I feared I’d choke if I didn’t spit it out. The unbearable thrill of it. And the sadness of what was my old solitary life, now behind me forever. I think that part doesn’t get mentioned much. But it’s a happy sad.

Love takes with undeniable force. And we can’t really be sad for what we must leave behind, but how can we not be? Life is so precious and gone so soon.


“What’s left to say when all the words have been spoken? What’s left to give when the gifts are all opened?”

I’m so much more now than I was before her. But in many ways, I’m also a shadow of who I was before her. My ambition, my grand dreams, all my big plans for who I’d be and the image I’d project of confidence and simple mastery of my self-contained world, that’s all gone now.

And in its place, a stiller heart, a warmer man. And this stylin’ corduroy coat.

Life moves along the lines of love. The things we let go, they were never ours to begin with. And the things we keep, those things are truly ours.

She turns once and I imagine the light in her hair, the way it was that drizzly day in Seattle fourteen years ago. I whistle and she turns again.

“You’re just sexy, you know?”

She smiles. Is it the eyes of love talking? I don’t know. But my eyes see so much. And it only takes a little light…


3 Responses to “Love is a light”

  1. Kathleen Bufford says:

    I see.

  2. Kathleen Bufford says:

    Went on about my day, but haunted by the vivid imagery, had to come back & reread. Lovely imagery, lovely like a marriage, lovely like mature, ever maturing love.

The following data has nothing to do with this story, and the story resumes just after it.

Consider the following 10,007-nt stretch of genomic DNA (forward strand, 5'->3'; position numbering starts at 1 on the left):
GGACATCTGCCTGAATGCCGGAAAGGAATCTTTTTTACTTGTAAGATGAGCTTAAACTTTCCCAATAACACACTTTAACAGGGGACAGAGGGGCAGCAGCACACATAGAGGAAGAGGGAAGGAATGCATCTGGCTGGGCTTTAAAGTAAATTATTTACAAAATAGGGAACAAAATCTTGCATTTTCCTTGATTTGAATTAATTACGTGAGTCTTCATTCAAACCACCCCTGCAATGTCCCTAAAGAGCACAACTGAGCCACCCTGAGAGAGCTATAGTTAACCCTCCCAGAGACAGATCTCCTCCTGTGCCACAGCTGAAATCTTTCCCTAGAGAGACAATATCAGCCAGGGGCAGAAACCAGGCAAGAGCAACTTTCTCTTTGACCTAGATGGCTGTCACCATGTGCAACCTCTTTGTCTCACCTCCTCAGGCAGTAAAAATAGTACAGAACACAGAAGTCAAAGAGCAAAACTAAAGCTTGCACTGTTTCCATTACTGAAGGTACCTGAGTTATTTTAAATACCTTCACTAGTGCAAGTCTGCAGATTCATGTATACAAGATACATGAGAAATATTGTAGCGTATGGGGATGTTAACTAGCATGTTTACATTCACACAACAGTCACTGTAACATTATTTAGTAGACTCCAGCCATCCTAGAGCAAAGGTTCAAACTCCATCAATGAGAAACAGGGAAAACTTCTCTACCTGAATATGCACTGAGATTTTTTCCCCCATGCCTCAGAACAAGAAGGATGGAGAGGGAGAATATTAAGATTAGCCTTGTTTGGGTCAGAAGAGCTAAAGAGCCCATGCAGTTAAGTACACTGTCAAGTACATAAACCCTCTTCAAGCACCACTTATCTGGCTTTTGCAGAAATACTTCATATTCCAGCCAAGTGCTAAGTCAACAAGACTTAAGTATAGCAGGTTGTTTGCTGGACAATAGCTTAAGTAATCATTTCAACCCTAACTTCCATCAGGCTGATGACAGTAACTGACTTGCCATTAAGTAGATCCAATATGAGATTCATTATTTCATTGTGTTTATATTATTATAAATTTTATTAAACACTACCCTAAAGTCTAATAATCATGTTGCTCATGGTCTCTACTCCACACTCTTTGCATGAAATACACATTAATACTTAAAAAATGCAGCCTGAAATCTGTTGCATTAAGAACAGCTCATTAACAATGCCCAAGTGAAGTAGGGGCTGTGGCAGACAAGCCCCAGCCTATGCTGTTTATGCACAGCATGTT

3. suzee says:

    well! beneath that insatiable questioning mind of your lives THIS mick?? i sensed him, but never met him. your word-beads string together a transparent take on love almost too beautiful. how did these words find you? they landed me behind (AND within) the scenes of love. your voice comes through in a whole new way. do use this voice every chance you get. i feel a romance new to me and steve is at work, damn!

    you show love in a way that taught me more about human love than i had known before reading this. can you believe it?

    and then you venture into scary territory. part of this post stabs that hidden sad place within and yet you risk wounding that protected place. opening it to bleed. remember that line from Bonnie Tyler’s song, “Total Eclipse of The Heart”? the line is “Turnaround, every now and then I get a little bit nervous that the best of all the years have gone by.” i think there’s a bit of that reality in here, but you’re not afraid to bring it up. deal with it and offer a way to heal the gash.

    bittersweet-sad passes. there are better years coming because of love’s light. please let more of this voice kidnap and occupy you. every word and every scene brought me along side.

    as kathleen said, “haunted”.

    i am not sure any of this makes sense, but i had to try. i won’t read what i wrote since i’d most likely not send it1

    suzee B